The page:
The Dark Decades: Privilege and Polarization
by Carlos Joly
Carlos Joly (Argentinian, born 1947) has lived and worked in Europe for twenty-five years. He is an investment manager who over the years has pioneered various approaches to integrating environmental issues in portfolio management. He is a Fellow at CISL, Cambridge University, and the architect and prime mover of its Investment Leaders Group.
He is a co-founder and was Chair of the UNEP Finance Initiative and its Asset Management Working Group for over 10 years. He Co-Chaired the Expert Group that drafted the UN Principles of Responsible Investment and also served on the Commission d´Investissement Socialement Responsable of Paris Europlace-Euronext, and advised the Fonds de Reserve de France.
Carlos has taught at the Ecole Supérieure de Commerce, Toulouse as Visiting Professor of Finance and Sustainable Development; and taught at seminars at Oxford, Cambridge, Yale, Kellogg Business School, Haute Ecole de Commerce, Université de Paris-Dauphine, and the Chartered Financial Analyst Institute. He has an A.M. in Philosophy from Harvard University, where he was lucky enough to learn ethics from John Rawls, philosophy of science from Hilary Putnam, and logic from Willard Quine.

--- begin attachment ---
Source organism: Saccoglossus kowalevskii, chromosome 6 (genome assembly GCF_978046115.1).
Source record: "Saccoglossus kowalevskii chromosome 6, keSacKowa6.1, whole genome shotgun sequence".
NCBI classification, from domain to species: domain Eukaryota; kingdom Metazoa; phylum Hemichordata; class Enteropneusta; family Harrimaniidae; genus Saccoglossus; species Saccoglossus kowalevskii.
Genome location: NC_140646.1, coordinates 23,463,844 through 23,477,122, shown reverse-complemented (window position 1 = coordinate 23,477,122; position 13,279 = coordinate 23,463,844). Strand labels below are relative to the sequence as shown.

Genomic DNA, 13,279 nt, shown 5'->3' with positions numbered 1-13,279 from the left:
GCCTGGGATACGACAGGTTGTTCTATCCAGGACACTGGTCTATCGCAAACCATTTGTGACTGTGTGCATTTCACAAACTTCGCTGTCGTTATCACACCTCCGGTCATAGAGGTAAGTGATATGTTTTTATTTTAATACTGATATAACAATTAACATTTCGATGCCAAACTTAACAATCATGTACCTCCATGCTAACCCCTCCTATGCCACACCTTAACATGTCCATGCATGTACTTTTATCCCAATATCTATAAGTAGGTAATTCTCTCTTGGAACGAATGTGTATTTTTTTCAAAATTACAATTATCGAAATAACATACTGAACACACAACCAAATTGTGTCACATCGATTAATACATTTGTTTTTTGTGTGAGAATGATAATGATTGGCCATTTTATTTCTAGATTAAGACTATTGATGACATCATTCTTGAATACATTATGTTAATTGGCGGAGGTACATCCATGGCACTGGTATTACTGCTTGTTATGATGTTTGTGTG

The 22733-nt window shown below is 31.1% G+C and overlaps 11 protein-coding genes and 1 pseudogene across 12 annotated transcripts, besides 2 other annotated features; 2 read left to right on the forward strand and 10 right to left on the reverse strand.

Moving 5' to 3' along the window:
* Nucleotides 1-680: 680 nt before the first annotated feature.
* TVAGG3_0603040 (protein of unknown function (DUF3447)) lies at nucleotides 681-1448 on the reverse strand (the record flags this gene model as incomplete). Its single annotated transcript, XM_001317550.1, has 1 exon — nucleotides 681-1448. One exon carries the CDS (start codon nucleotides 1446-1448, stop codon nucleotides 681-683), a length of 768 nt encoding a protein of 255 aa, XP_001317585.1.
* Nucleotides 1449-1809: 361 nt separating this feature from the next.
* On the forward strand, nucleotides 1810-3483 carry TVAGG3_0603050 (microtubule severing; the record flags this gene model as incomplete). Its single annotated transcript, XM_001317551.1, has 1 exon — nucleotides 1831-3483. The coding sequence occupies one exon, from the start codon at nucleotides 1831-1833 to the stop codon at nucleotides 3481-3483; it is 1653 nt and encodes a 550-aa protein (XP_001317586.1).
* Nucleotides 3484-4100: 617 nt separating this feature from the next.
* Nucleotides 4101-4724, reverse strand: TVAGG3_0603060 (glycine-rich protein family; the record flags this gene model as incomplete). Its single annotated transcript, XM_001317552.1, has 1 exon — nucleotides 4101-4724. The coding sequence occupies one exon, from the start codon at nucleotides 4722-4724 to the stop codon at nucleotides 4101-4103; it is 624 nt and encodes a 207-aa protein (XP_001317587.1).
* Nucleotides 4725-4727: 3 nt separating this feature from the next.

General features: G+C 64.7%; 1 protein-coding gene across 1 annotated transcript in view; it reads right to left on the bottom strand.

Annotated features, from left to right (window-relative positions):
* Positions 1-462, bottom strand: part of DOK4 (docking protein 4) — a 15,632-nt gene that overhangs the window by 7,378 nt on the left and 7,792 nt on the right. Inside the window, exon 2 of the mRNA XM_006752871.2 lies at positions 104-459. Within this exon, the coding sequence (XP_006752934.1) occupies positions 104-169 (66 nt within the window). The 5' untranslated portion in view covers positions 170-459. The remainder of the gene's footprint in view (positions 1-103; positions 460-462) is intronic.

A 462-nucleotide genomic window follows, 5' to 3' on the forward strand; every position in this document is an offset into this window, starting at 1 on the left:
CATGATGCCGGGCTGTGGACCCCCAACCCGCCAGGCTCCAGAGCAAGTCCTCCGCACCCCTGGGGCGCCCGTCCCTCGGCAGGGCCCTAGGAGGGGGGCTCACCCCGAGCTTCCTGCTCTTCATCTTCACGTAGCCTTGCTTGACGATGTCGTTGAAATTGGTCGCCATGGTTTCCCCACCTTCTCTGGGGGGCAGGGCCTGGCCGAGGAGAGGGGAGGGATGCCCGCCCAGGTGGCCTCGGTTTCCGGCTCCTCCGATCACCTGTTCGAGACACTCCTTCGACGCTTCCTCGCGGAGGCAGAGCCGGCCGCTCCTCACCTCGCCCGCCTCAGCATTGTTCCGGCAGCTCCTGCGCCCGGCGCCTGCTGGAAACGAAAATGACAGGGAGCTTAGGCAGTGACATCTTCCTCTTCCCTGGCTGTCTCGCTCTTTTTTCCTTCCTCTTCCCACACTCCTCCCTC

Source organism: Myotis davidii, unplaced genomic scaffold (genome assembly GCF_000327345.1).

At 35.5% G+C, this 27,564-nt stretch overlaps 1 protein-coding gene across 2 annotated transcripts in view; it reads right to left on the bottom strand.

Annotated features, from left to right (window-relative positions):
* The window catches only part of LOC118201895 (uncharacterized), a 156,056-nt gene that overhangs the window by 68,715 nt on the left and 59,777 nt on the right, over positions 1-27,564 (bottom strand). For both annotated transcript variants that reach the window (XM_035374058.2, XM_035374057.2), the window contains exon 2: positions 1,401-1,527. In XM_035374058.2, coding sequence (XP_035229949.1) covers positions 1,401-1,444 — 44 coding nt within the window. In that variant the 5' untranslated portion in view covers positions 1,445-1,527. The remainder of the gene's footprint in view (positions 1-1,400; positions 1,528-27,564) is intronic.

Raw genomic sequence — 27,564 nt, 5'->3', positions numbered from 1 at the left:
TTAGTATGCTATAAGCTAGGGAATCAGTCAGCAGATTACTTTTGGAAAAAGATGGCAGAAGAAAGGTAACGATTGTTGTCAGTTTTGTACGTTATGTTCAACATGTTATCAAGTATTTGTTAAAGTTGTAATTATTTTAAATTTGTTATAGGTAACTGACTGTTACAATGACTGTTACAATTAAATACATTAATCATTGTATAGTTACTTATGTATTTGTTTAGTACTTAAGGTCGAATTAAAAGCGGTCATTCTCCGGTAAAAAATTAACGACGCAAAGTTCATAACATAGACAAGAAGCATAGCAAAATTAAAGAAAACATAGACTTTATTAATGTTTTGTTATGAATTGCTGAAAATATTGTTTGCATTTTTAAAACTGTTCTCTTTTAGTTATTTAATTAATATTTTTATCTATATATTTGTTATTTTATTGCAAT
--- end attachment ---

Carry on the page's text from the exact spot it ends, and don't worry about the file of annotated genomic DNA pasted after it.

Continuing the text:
Upward social mobility was a general phenomenon from after 1945 until about 1990. In one and two generations, families moved from being poor or working class to middle class and upper middle class. In the United States, reindustrialization, economic growth, broad university access, labor union–negotiated benefits, Medicare, Medicaid, and health insurance did the trick. In western Europe, their equivalents in social democratic economies and European Union (EU) policies resulted in well-functioning welfare states providing a better life with expanding opportunities for urban workers, farmers, artisans, and small businessowners. Working hours shortened and vacations lengthened while purchasing power increased and healthy, youthful pensioners came to see retirement as a “golden age.”
But in the past twenty years this has begun to change. People in mature economies no longer report increasing well-being. They have grounds for pessimism. They will be worse off.